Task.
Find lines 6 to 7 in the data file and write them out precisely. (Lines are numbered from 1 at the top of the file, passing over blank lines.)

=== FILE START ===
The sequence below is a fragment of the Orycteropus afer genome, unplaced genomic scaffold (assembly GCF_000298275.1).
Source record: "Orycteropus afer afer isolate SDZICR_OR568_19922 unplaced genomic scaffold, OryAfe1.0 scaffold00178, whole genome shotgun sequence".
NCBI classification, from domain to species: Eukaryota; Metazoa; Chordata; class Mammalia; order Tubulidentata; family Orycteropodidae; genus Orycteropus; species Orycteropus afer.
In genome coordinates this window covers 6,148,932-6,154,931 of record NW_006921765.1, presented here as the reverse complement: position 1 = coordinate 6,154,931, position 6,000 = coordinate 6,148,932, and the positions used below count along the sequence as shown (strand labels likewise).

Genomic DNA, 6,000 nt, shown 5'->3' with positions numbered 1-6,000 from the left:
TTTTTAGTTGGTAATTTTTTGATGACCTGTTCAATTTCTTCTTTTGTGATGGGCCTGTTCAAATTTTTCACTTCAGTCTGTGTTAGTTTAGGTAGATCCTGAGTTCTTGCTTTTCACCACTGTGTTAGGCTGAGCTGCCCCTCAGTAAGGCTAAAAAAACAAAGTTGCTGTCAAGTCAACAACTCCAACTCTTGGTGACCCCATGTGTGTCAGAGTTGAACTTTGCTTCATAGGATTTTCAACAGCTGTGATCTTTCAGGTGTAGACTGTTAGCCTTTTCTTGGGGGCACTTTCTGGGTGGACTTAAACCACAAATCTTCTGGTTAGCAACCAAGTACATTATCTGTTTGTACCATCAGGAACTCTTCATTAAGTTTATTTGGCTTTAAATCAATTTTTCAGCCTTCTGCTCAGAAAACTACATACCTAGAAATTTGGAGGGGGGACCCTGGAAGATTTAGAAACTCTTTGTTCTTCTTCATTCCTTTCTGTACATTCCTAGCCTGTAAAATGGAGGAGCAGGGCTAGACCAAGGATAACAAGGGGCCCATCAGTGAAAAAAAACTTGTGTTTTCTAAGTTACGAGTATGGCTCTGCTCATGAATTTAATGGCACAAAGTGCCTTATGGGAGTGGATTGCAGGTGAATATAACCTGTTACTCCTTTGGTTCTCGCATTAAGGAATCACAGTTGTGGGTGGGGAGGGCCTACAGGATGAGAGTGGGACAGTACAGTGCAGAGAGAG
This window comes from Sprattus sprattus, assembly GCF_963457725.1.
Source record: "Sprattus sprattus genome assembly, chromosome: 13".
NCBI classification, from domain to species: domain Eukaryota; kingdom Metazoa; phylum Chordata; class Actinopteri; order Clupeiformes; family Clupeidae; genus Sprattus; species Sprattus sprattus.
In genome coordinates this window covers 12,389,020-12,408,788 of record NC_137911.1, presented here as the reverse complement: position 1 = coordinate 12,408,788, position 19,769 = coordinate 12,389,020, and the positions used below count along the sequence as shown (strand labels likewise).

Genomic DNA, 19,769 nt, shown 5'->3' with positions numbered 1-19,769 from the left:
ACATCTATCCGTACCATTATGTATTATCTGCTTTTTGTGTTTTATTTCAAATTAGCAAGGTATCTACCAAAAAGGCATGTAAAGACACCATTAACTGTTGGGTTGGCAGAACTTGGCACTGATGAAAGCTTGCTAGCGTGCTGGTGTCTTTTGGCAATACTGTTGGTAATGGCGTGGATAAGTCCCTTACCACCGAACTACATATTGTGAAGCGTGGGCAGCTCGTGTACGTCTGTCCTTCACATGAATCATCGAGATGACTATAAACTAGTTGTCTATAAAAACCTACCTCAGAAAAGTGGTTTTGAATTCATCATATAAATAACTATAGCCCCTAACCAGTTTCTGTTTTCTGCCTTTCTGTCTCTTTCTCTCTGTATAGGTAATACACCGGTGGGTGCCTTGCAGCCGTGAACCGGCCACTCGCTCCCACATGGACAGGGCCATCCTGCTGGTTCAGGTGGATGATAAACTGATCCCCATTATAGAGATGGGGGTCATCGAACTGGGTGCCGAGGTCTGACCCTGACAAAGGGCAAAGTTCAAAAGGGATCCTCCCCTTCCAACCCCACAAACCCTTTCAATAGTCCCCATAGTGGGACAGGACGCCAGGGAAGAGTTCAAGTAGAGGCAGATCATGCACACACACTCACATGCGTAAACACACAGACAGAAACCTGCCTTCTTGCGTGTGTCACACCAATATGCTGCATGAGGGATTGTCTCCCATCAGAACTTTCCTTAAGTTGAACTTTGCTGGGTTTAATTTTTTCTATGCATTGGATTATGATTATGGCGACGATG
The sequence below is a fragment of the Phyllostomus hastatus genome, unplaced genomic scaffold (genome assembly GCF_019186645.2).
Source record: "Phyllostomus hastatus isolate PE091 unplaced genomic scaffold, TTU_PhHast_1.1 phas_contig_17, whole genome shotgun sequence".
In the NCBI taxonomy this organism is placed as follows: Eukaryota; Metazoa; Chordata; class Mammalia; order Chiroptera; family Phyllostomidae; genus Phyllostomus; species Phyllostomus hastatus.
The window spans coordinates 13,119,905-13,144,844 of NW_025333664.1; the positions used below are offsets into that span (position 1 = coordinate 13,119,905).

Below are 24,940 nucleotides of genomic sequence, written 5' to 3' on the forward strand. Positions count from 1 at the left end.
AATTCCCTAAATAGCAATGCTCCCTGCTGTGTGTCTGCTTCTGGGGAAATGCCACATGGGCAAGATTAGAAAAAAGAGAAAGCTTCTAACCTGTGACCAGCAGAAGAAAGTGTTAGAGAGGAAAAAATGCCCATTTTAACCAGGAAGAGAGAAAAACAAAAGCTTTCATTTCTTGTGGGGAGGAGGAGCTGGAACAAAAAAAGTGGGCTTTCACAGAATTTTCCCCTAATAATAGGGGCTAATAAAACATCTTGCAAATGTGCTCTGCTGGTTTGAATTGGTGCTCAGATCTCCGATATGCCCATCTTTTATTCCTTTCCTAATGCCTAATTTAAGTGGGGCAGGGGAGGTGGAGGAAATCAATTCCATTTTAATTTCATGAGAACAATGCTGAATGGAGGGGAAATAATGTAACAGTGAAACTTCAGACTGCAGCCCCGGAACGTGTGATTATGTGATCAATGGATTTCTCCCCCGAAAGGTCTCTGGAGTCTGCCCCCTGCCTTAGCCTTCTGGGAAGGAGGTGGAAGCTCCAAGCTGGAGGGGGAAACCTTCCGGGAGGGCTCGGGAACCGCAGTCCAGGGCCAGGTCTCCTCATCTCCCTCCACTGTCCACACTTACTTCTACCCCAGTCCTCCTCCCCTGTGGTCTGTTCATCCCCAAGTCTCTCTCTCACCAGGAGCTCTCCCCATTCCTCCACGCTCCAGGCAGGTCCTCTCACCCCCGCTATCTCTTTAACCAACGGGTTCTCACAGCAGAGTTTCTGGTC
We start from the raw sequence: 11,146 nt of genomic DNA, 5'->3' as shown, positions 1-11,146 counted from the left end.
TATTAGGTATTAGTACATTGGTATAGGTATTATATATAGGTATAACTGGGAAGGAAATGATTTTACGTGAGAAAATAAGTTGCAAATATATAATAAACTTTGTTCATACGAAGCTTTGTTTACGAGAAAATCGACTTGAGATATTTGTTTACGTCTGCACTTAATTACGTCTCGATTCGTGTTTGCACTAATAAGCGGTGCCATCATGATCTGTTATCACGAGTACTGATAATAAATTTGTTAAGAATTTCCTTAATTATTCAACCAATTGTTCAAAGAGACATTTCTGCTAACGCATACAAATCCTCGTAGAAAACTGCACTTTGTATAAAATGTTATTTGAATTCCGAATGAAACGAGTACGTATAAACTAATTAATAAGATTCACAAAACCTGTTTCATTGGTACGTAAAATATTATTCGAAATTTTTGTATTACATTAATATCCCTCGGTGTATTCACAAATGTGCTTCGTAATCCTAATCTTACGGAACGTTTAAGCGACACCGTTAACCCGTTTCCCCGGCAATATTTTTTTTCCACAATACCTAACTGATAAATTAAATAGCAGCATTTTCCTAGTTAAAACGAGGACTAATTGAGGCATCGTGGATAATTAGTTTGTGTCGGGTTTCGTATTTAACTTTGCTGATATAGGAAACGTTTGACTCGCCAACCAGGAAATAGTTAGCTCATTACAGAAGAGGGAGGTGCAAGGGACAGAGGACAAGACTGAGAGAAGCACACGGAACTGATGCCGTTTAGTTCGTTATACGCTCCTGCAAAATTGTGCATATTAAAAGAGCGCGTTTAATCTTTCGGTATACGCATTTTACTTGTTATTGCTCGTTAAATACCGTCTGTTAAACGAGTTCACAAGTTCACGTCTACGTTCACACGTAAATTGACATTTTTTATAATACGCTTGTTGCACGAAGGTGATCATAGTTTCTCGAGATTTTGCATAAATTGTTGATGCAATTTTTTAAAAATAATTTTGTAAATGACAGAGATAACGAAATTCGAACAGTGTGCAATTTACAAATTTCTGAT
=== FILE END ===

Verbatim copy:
TTTTTAGTTGGTAATTTTTTGATGACCTGTTCAATTTCTTCTTTTGTGATGGGCCTGTTCAAATTTTTCACTTCAGTCTGTGTTAGTTTAGGTAGATCCTGAGTTCTTGCTTTTCACCACTGTGTTAGGCTGAGCTGCCCCTCAGTAAGGCTAAAAAAACAAAGTTGCTGTCAAGTCAACAACTCCAACTCTTGGTGACCCCATGTGTGTCAGAGTTGAACTTTGCTTCATAGGATTTTCAACAGCTGTGATCTTTCAGGTGTAGACTGTTAGCCTTTTCTTGGGGGCACTTTCTGGGTGGACTTAAACCACAAATCTTCTGGTTAGCAACCAAGTACATTATCTGTTTGTACCATCAGGAACTCTTCATTAAGTTTATTTGGCTTTAAATCAATTTTTCAGCCTTCTGCTCAGAAAACTACATACCTAGAAATTTGGAGGGGGGACCCTGGAAGATTTAGAAACTCTTTGTTCTTCTTCATTCCTTTCTGTACATTCCTAGCCTGTAAAATGGAGGAGCAGGGCTAGACCAAGGATAACAAGGGGCCCATCAGTGAAAAAAAACTTGTGTTTTCTAAGTTACGAGTATGGCTCTGCTCATGAATTTAATGGCACAAAGTGCCTTATGGGAGTGGATTGCAGGTGAATATAACCTGTTACTCCTTTGGTTCTCGCATTAAGGAATCACAGTTGTGGGTGGGGAGGGCCTACAGGATGAGAGTGGGACAGTACAGTGCAGAGAGAG
This window comes from Sprattus sprattus, assembly GCF_963457725.1.